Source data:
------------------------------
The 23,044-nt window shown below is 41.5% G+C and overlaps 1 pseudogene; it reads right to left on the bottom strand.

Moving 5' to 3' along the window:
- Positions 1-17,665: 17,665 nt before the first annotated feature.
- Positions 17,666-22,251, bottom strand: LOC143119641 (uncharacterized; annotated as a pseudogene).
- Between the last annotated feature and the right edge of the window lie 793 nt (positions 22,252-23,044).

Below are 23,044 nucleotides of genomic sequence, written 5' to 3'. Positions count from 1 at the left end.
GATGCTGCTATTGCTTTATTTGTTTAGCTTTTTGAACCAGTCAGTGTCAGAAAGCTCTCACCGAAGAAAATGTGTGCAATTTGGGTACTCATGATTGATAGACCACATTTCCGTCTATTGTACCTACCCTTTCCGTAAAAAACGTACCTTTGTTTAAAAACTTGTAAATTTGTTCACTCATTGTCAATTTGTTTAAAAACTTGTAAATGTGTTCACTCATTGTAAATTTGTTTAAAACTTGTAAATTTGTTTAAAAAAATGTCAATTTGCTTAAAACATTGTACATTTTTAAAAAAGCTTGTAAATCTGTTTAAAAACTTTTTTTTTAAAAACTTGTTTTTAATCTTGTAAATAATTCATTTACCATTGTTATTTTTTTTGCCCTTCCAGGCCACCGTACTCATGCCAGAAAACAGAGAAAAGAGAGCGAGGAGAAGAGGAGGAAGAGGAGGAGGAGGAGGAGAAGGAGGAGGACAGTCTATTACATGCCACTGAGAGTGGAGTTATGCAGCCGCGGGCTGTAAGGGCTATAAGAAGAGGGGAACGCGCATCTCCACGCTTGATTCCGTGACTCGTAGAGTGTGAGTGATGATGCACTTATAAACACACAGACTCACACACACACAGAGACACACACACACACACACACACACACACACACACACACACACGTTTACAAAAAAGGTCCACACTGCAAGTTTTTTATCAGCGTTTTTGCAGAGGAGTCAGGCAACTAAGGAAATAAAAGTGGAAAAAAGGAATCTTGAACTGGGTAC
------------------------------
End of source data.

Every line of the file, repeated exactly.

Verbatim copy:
The 23,044-nt window shown below is 41.5% G+C and overlaps 1 pseudogene; it reads right to left on the bottom strand.

Moving 5' to 3' along the window:
- Positions 1-17,665: 17,665 nt before the first annotated feature.
- Positions 17,666-22,251, bottom strand: LOC143119641 (uncharacterized; annotated as a pseudogene).
- Between the last annotated feature and the right edge of the window lie 793 nt (positions 22,252-23,044).

Below are 23,044 nucleotides of genomic sequence, written 5' to 3'. Positions count from 1 at the left end.
GATGCTGCTATTGCTTTATTTGTTTAGCTTTTTGAACCAGTCAGTGTCAGAAAGCTCTCACCGAAGAAAATGTGTGCAATTTGGGTACTCATGATTGATAGACCACATTTCCGTCTATTGTACCTACCCTTTCCGTAAAAAACGTACCTTTGTTTAAAAACTTGTAAATTTGTTCACTCATTGTCAATTTGTTTAAAAACTTGTAAATGTGTTCACTCATTGTAAATTTGTTTAAAACTTGTAAATTTGTTTAAAAAAATGTCAATTTGCTTAAAACATTGTACATTTTTAAAAAAGCTTGTAAATCTGTTTAAAAACTTTTTTTTTAAAAACTTGTTTTTAATCTTGTAAATAATTCATTTACCATTGTTATTTTTTTTGCCCTTCCAGGCCACCGTACTCATGCCAGAAAACAGAGAAAAGAGAGCGAGGAGAAGAGGAGGAAGAGGAGGAGGAGGAGGAGAAGGAGGAGGACAGTCTATTACATGCCACTGAGAGTGGAGTTATGCAGCCGCGGGCTGTAAGGGCTATAAGAAGAGGGGAACGCGCATCTCCACGCTTGATTCCGTGACTCGTAGAGTGTGAGTGATGATGCACTTATAAACACACAGACTCACACACACACAGAGACACACACACACACACACACACACACACACACACACACACACGTTTACAAAAAAGGTCCACACTGCAAGTTTTTTATCAGCGTTTTTGCAGAGGAGTCAGGCAACTAAGGAAATAAAAGTGGAAAAAAGGAATCTTGAACTGGGTAC